THE TOP SHEET
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NAME OF PROJECT: If you do not have a definite title, simply write 'Working Title'.
NAME OF AUTHOR: Take ownership of your work by writing: 'A screenplay for a feature film by …', 'A script for a short film by …' 'A screenplay for a feature film by…' 'A pilot for a TV series'...
GENRE : Be clear about what type of story you are telling. Is it a romance? A thriller? A horror? A contemporary drama? Read more about genre
TAGLINE or CUTLINE: The one-line usually found on posters and covers. The tagline for Roman Polanski's film The Pianist read: 'Music was his passion, survival his masterpiece', or for Alien: 'In Space no one can hear you scream'.
PREMISE/ LOGLINE/ HIGH CONCEPT: Describe your story in 25 words or less. A story is High Concept if it is event and character driven (mostly big budget blockbusters), and Low Concept if purely character driven (mostly Art films or World Cinema). Example: Misery: A disturbed fan kidnaps an injured novelist and forces him to write a novel featuring her favourite heroine.Samoan Wedding: Four 30-something guys must each find a girlfriend before their best friend's wedding - or be left out in the cold.
PARAGRAPH DESCRIPTION Here you can expand on your concept, and include important subplots. Samoan Wedding: Sione is getting married. But there's a problem, well actually, there are four problems - Sione's brother Michael and his three best mates Albert, Stanley and Sefa; the ladies' man, the good boy, the weird one and the party boy. They're 30-something, but they still act as if they're 16. They get drunk, they chase the wrong women and they have a remarkable record of causing chaos at every wedding they attend. But when Sione bans the boys from his wedding, they know something has to change. The boys have one last chance; find girlfriends to take to the wedding or be left out in the cold. Their lives are about to get turned upside down. How hard can it be finding a girl in the world's biggest Polynesian city when you're young, gifted and brown?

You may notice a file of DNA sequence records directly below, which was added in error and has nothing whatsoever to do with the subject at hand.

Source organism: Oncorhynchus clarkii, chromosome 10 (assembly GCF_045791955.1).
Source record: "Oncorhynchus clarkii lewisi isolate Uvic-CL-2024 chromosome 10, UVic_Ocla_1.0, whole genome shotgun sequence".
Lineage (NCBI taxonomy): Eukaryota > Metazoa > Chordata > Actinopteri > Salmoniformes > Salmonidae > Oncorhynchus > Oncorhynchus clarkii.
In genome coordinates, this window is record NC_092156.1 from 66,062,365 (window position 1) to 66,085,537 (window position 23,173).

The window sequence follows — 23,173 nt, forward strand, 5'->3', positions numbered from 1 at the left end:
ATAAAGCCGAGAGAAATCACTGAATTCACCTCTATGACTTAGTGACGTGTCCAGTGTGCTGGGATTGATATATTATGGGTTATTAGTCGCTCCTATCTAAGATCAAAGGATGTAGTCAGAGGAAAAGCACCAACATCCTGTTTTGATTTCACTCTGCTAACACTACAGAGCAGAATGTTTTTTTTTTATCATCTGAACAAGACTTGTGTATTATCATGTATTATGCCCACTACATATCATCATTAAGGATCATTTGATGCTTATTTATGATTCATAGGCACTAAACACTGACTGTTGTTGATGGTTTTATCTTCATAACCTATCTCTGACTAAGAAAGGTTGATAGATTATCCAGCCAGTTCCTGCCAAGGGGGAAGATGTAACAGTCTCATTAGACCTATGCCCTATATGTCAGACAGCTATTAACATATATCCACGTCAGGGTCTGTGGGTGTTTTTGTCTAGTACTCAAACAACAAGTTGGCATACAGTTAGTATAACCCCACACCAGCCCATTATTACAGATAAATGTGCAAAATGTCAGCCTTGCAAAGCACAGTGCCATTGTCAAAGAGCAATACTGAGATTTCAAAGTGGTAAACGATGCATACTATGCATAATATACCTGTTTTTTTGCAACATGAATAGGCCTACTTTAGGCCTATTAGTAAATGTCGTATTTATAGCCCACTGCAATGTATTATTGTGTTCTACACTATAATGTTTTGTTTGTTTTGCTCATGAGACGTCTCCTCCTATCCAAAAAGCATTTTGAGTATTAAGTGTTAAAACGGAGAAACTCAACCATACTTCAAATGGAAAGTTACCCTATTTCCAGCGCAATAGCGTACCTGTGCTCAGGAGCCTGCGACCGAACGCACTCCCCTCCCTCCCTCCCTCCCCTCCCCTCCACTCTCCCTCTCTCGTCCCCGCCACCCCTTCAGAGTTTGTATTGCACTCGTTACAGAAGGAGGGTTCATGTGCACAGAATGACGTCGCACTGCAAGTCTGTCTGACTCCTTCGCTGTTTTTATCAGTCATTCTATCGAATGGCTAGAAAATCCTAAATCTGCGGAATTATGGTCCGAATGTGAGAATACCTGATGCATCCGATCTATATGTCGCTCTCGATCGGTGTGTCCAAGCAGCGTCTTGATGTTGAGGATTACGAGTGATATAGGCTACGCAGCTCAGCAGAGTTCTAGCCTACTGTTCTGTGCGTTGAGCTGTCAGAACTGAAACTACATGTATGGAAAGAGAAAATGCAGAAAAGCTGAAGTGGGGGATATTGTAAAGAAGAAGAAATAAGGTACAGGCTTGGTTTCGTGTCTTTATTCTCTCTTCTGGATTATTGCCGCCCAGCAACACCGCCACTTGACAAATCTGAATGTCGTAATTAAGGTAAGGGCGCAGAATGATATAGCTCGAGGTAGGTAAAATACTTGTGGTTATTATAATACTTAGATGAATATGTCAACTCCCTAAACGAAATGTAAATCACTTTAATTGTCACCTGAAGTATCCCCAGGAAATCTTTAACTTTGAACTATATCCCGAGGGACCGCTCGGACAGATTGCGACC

STATEMENT OF INTENT: Your reasons for writing the story and what inspired you. A summation and explanation of why you think the story is important . It could be important to emphasise the social relevance and contemporary resonance.
SYNOPSIS: A one page synopsis or 250 words. Tell your story in prose style. Do not add dialogue or clever plot twists and never reveal the ending. A synopsis is generally defined as a one-to-four page narrative description of what happens in your story, told with some sizzle, since it will likely be used as a selling tool -- to entice an agent, publisher or producer to take a look at your manuscript. NEVER reveal your ending! Also, no dialogue. There is a basic structure of writing a synopsis; it should be written in four paragraphs: (1) What is the story about? (2) Who is the story about? (3) How does the story happen? Explain what happens in Act I and II, never tell Act III (4) Why the film falls under the genre you have selected; why the audience will be interested? Why is it funny, or scary or heart-warming?
CHARACTER DESCRIPTION: A brief paragraph description on the primary characters in your story. What does the character look like? How old is the character?